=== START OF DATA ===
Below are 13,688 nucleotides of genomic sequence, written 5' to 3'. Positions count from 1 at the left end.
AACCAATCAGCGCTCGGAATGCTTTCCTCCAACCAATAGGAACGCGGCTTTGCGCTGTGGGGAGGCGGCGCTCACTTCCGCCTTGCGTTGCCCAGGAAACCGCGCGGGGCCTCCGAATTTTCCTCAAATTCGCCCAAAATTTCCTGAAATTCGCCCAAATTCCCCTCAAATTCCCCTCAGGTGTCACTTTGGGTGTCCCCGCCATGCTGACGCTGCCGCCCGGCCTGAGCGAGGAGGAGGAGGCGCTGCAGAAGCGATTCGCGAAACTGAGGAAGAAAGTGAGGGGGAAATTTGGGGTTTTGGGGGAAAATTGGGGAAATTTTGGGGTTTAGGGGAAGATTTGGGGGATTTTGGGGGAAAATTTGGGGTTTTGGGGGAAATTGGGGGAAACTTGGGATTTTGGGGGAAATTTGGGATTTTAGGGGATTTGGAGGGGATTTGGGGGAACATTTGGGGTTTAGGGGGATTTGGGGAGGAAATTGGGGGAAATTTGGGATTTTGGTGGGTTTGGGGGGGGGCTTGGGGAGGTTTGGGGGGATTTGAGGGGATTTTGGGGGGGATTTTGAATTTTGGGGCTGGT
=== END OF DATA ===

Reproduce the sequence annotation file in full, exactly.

Below are 13,688 nucleotides of genomic sequence, written 5' to 3'. Positions count from 1 at the left end.
AACCAATCAGCGCTCGGAATGCTTTCCTCCAACCAATAGGAACGCGGCTTTGCGCTGTGGGGAGGCGGCGCTCACTTCCGCCTTGCGTTGCCCAGGAAACCGCGCGGGGCCTCCGAATTTTCCTCAAATTCGCCCAAAATTTCCTGAAATTCGCCCAAATTCCCCTCAAATTCCCCTCAGGTGTCACTTTGGGTGTCCCCGCCATGCTGACGCTGCCGCCCGGCCTGAGCGAGGAGGAGGAGGCGCTGCAGAAGCGATTCGCGAAACTGAGGAAGAAAGTGAGGGGGAAATTTGGGGTTTTGGGGGAAAATTGGGGAAATTTTGGGGTTTAGGGGAAGATTTGGGGGATTTTGGGGGAAAATTTGGGGTTTTGGGGGAAATTGGGGGAAACTTGGGATTTTGGGGGAAATTTGGGATTTTAGGGGATTTGGAGGGGATTTGGGGGAACATTTGGGGTTTAGGGGGATTTGGGGAGGAAATTGGGGGAAATTTGGGATTTTGGTGGGTTTGGGGGGGGGCTTGGGGAGGTTTGGGGGGATTTGAGGGGATTTTGGGGGGGATTTTGAATTTTGGGGCTGGT